To speak within a culture, you have to know the language.

And this culture's language transcends just words. Across multiple media, through visuals, speaking, and writing, the quest to communicate ideas effectively has shaped who I am.

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My Intersection of Creativity, Faith, and Art

Lessons for my Church from the Wonderful World of Disney

Lessons for my Church from the Wonderful World of Disney

Posted by Rob Webster on Mar 12, 2013

I just went with my family for a trip to Disney World a couple of weeks ago. It has been a while since I’ve visited there, but I was quickly reminded of why it is such an amazing place. And as I looked around, I realized there are a lot of lessons that local churches can learn from how Disney World does things.  So here are ten things that I learned that I know we can use at my own church. Maybe you can use some of these ideas at your church, too.       1. The experience begins before you enter. The front entrance to the Magic Kingdom It starts with the Disney website that you booked the trip through, or the confirmation email that comes soon after. It starts maybe with the Disney luggage tags and customized vacation planner that arrive in the mail. It starts with the road signs that you see long before you see a castle in the distance. The Disney busses that shuttle park visitors from the airport to the Disney hotels are painted with Disney motifs, and have old Disney cartoons playing on the TVs. When you get to the parks, you’ll hear music playing through artfully hidden speakers long before you’ve gone through the turnstiles. Everything everywhere communicates anticipation, welcome, and a sense that you’ve arrived someplace very special. The takeaway for my church is clear to me. People’s experience begins long before they set foot in the church. What does our website say, especially to people who have yet to experience a worship service or small group with us? How...

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A New Logo

A New Logo

Posted by Rob Webster on Feb 22, 2013

I’m very pleased to reveal a new logo for the church where I work, Covenant United Methodist Church in Dothan, AL. This logo redesign is the first step in a design overhaul that we’re moving towards, and I’m so excited to be a part of it. The new logo goes “live” in the next week or two, but you, fair readers, get this sneak preview! The previous logo was lacking in a number of areas, and so the task of the new design was to have a logo that had a distinct and unique graphical element that reflected who we are, as well as clean, professional, modern type. T]he name of our church is Covenant United Methodist Church, and so the idea was developed of using a wax seal as a visual metaphor. At the Last Supper, Jesus speaks of the blood of the New Covenant – a new deal being made with all of humanity, a deal sealed with nothing less than the very blood of the Son of God. It is because of this covenant, sealed in blood, that we have enormous freedom. The grace of God is undeniable, and changes everything about us. The wax seal implies a deal that is sealed, and the cross over it indicates what gives power to the covenant. The wax is naturally red, but it also echoes the color of the blood of Christ. The type is rendered in a solid, thick, serif typeface that reflects integrity and confidence. The blue color is the compliment to the red and provides ample contrast. The subhead text brings visual balance to the...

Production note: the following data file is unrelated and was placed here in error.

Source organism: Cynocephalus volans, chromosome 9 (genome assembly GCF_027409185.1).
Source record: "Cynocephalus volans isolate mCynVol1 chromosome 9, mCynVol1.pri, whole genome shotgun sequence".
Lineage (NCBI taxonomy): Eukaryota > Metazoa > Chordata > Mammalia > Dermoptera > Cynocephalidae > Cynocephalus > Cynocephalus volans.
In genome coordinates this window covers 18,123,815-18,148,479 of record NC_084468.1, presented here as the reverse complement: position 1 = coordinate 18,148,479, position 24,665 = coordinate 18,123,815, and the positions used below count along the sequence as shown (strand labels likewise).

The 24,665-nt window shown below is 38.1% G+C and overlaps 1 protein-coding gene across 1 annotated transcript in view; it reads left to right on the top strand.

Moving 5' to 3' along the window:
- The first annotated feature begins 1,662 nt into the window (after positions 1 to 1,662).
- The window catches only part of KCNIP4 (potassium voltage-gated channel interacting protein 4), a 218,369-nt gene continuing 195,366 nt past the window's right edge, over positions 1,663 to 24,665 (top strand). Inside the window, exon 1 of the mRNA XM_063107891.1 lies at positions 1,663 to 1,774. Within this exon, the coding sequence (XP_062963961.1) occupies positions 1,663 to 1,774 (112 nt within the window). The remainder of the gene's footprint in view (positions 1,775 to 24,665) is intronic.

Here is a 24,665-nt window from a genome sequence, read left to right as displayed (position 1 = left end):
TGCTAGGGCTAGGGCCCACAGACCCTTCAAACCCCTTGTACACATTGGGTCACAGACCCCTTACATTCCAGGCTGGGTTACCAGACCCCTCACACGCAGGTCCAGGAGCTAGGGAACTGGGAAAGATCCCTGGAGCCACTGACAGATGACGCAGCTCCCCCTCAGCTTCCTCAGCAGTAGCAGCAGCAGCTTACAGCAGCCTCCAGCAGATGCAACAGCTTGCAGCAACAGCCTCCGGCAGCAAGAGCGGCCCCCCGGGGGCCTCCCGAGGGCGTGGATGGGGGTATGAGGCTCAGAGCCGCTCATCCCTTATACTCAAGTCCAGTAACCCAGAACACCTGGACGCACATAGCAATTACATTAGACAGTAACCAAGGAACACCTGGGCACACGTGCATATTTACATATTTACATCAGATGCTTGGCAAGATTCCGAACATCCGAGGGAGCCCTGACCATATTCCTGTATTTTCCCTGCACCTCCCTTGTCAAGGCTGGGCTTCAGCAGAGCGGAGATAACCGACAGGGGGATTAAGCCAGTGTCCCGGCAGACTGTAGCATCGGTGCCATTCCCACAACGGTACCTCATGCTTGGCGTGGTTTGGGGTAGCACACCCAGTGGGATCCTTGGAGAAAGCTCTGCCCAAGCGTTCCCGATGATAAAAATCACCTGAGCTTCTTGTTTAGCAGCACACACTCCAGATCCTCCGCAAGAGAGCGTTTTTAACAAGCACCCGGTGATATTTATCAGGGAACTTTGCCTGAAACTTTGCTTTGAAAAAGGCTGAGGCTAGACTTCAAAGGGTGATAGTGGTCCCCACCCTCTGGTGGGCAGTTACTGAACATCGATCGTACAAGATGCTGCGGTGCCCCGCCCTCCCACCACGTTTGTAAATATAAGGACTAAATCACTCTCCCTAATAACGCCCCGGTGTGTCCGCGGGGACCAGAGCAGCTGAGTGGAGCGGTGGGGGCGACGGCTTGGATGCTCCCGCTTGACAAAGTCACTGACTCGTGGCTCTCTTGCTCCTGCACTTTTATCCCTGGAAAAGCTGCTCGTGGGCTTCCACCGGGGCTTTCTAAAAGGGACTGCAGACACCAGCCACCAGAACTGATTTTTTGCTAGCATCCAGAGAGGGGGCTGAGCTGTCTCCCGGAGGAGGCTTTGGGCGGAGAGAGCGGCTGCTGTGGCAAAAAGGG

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How to Win Friends and Influence Bachelorettes

How to Win Friends and Influence Bachelorettes

Posted by Rob Webster on Jun 14, 2010

Remember The Truman Show? The Jim Carrey movie from 1998? In it, Jim Carrey’s character, Truman Burbank, is an insurance adjuster who discovers that his entire life is one big fiction, a television show that has documented his life, 24 hours a day, from the moment he was born. I remember when this movie came out, watching it in the theater, thinking, “This movie’s on to something. This movie’s not just a fun fiction to watch. This is saying something.” I’ll bet if I were to watch it today, I’d realize how prescient the movie was. Granted, MTV’s The Real World had been on the air for 6 years already, an incredible trailblazer in the genre now known as reality TV.  But Survivor was still 2 years away from crowning Richard Hatch as the first winner. Truman never asked to be famous. He never asked for a TV show to document his life. The reality of today’s “reality” TV is that people willingly and eagerly submit themselves to constant scrutiny. They simply want to be known, and this is seen as an inherently good thing. A 2008 study on Narcissism and Celebrity surveyed 400 people, 200 of them celebrities. (Remember Narcissus?) The study measured 7 components of personality that relate to narcissism (Authority, Exhibitionism, Superiority, Entitlement, Exploitativeness, Self-Sufficiency, and Vanity). The results? No surprise, really.  Celebrities are significantly more narcissistic than the general population. But among celebrities, women are more narcissistic than men (which is opposite of the general population). And among the types of celebrities (Comedians, Musicians, Reality TV personalities, and Actors), guess which group was the most narcissistic of...

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Creative Communication

Photography, Film, Animation, Web Design, and more

Animation

Dec 31, 2014

Animation

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